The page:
What kind of personality does it have? How is this expressed? What are its facial expressions like?
The agent has a friendly and relaxed personality. This is expressed through her facial expressions and the movement of her head. The agent is smiling all the while she opens and closes her mouth. Her large eyes blink at a natural while pace while she moves her head from side to side in a relaxed manner.
Where does it appear on the screen? What is its appearance like? Is it realistic or cartoon-like? What kinds of behavior does it exhibit?
The agent is situated in a pop-up window. Its appearance is stylized and cartoon-like. Her behavior seems for the most part fluid and natural until she responds with audio and her lips do not move. The computer-generated voice that is used only detracts from the experience because it is cold and is neither cartoon-like nor human sounding.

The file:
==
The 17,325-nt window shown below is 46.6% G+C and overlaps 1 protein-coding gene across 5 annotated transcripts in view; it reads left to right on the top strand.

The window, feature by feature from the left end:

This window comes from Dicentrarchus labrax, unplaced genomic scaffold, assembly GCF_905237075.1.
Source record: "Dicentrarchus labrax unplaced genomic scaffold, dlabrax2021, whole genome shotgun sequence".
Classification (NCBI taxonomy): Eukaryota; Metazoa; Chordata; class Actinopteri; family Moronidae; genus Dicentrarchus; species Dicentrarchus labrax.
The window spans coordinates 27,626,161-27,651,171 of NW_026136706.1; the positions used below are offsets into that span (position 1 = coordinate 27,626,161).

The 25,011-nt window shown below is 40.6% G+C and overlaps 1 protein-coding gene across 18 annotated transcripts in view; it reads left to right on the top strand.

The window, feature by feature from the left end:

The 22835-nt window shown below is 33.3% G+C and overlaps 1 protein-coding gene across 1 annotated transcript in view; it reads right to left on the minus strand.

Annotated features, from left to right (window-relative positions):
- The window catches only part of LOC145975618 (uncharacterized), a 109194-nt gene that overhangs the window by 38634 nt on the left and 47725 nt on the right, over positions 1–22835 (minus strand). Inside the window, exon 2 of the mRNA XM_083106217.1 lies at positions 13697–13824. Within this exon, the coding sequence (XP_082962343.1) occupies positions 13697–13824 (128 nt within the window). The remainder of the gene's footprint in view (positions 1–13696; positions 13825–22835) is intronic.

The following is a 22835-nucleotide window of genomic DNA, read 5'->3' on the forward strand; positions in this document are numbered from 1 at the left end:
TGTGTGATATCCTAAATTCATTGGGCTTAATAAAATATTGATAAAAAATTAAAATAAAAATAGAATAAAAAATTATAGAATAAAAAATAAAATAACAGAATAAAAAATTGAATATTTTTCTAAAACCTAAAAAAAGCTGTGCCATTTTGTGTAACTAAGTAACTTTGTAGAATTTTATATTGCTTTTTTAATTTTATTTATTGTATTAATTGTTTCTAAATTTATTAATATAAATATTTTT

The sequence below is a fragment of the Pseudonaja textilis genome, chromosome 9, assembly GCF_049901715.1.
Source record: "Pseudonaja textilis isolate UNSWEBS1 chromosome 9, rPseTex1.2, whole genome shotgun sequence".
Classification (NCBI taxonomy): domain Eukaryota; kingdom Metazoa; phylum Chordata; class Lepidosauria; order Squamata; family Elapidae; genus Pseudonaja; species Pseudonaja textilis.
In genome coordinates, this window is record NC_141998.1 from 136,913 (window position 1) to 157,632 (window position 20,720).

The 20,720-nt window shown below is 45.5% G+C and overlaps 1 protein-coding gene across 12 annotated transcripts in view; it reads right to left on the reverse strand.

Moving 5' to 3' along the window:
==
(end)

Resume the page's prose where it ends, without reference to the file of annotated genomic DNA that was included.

How does it communicate with the user (text or speech)?
The agent accepts questions via text input and is able to provide response via text and audio output.
Is the agent helpful in guiding the user towards making a purchase or finding out something? Is the level of discourse patronizing or at right level? Is it too pushy?
The Ikea agent can be helpful in guiding users towards making a purchase, or finding a product or retail location. One of the strongest features of the Ikea agent was its ability to load content that is relevant to the user’s query onto the main browser window. For example, when I searched computer desk it took me to the Ikea website’s computer solutions category.
Though I find agent-based interfaces patronizing in general, this one is much less so than most. The agent provides straightforward and short answers coupled with additional information on the main browser window. I actually found this agent to be useful, a fact that helped me overcome my initial aversion to this type of interface.